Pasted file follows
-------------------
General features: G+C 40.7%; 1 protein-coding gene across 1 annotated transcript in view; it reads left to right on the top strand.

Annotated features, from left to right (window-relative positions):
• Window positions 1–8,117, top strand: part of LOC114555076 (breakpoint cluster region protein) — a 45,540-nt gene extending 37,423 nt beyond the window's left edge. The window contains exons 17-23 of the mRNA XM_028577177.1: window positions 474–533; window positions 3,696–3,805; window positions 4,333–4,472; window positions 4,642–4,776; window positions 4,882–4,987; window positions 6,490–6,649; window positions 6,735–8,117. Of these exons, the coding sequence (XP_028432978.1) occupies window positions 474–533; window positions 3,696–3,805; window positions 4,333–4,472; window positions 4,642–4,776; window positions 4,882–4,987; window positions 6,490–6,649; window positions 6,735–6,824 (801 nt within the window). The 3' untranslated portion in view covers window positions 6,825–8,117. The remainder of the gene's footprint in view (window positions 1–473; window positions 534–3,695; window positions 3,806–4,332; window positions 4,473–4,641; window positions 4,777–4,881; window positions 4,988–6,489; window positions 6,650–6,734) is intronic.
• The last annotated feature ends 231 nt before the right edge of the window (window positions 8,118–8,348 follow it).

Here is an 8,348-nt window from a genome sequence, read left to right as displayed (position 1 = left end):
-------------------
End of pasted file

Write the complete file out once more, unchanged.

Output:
General features: G+C 40.7%; 1 protein-coding gene across 1 annotated transcript in view; it reads left to right on the top strand.

Annotated features, from left to right (window-relative positions):
• Window positions 1–8,117, top strand: part of LOC114555076 (breakpoint cluster region protein) — a 45,540-nt gene extending 37,423 nt beyond the window's left edge. The window contains exons 17-23 of the mRNA XM_028577177.1: window positions 474–533; window positions 3,696–3,805; window positions 4,333–4,472; window positions 4,642–4,776; window positions 4,882–4,987; window positions 6,490–6,649; window positions 6,735–8,117. Of these exons, the coding sequence (XP_028432978.1) occupies window positions 474–533; window positions 3,696–3,805; window positions 4,333–4,472; window positions 4,642–4,776; window positions 4,882–4,987; window positions 6,490–6,649; window positions 6,735–6,824 (801 nt within the window). The 3' untranslated portion in view covers window positions 6,825–8,117. The remainder of the gene's footprint in view (window positions 1–473; window positions 534–3,695; window positions 3,806–4,332; window positions 4,473–4,641; window positions 4,777–4,881; window positions 4,988–6,489; window positions 6,650–6,734) is intronic.
• The last annotated feature ends 231 nt before the right edge of the window (window positions 8,118–8,348 follow it).

Here is an 8,348-nt window from a genome sequence, read left to right as displayed (position 1 = left end):